The Morphing of Biden’s Position on Israel’s War on Gaza
In the midst of the many global changes and rising economic and health problems over the past two years, the Palestinian cause has once again reemerged at the center of the world stage. All due, of course, to the relentless and spiking Israeli violations of Palestinians rights, and the ‘settlers’ campaign to expel dozens of Palestinian families from their homes in the Sheikh Jarrah neighborhood of occupied East Jerusalem.
The violence erupted after weeks of tensions between the Palestinian and the Israeli occupation authorities in occupied East Jerusalem, (now entering its 55th year of occupation). Clashes culminated in the courtyard of Al-Aqsa Mosque, when the occupation authorities prevented worshipers from praying. As a result, the Hamas movement, which controls Gaza, began firing rockets at Israel after its warnings to Israel to reverse course on forced-evictions failed.
With Palestinians insisting on defending their homes against forced expulsions to make room for more Israeli settlements in East Jerusalem, a ferocious Israeli air assault against the besieged Gaza Strip began on the tenth of May (ending on the 21st), killing more than 254 Palestinians, including 67 children and 39 women and left thousands wounded. Eleven Israelis were killed as a result of Hamas rockets and others wounded (figures remain unknown on wounded Israelis.)
Israel’s assault destroyed large parts of Gaza’s already dilapidated infrastructure, worsening a chronically disastrous human condition. The UN reported that 40 schools and 4 hospitals were totally destroyed, in addition to the now famous Al-Jalaa Tower in central Gaza, where journalists, foreign and local (including Aljazeera, and U.S media outlet, The Associated Press AP), lived and worked, under the pretext that journalists “drank their morning coffee with Hamas member,” a charge vociferously refuted by AP and others.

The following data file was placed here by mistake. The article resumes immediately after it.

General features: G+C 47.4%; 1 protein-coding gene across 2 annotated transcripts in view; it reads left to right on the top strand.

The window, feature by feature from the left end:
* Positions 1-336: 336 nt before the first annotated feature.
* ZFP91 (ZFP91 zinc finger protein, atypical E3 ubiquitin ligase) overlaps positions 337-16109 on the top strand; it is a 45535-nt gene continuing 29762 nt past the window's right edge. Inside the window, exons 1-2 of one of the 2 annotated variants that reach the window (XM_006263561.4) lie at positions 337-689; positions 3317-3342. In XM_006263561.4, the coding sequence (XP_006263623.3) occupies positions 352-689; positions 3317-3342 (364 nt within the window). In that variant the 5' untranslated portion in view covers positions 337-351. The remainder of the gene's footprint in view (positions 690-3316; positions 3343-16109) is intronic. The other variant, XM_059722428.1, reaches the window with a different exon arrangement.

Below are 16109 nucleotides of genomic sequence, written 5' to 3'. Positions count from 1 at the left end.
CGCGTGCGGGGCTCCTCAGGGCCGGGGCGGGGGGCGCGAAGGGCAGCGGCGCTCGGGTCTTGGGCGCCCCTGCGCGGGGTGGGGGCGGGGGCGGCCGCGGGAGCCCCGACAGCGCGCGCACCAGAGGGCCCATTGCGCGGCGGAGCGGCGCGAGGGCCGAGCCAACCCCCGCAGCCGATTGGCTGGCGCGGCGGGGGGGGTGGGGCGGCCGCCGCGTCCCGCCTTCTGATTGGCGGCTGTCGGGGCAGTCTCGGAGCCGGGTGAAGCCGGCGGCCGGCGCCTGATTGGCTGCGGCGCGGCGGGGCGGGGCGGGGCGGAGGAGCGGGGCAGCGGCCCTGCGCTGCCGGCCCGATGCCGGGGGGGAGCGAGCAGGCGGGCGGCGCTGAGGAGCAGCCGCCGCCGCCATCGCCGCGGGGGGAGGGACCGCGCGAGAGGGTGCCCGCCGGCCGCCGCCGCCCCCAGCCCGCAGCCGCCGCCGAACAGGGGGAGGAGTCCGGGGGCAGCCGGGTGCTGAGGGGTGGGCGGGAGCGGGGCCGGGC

The international community’s reaction to the Israeli air strikes against the Gaza Strip was limited to the familiar pattern by calling on world leaders and humanitarian organizations to take the necessary measures to prevent further deaths and chaos resulting from the destruction of buildings and infrastructure.
Although the Palestinian-Israeli conflict was no where on the priorities list of the Biden Administration upon arrival at the White House beyond paying lip-service to the Two State solution mantra, and the previous administration all but liquidated the Palestinian cause, one would be remiss not to note an uncomfortable flurry of statements expressing “concern” about the violence and the loss of lives and the “both-sidness” of it all, by both, The White House and the State Department. The president finally called for a ceasefire, after nine days of Israel’s punishing obliteration of Gaza, and almost simultaneously with agreeing to an additional $735 million in arms sale to Israel, despite the intensification of calls by many progressive Democrats to tie US aid to Israel to a set of conditions, including stopping its horrific killing of Palestinian children.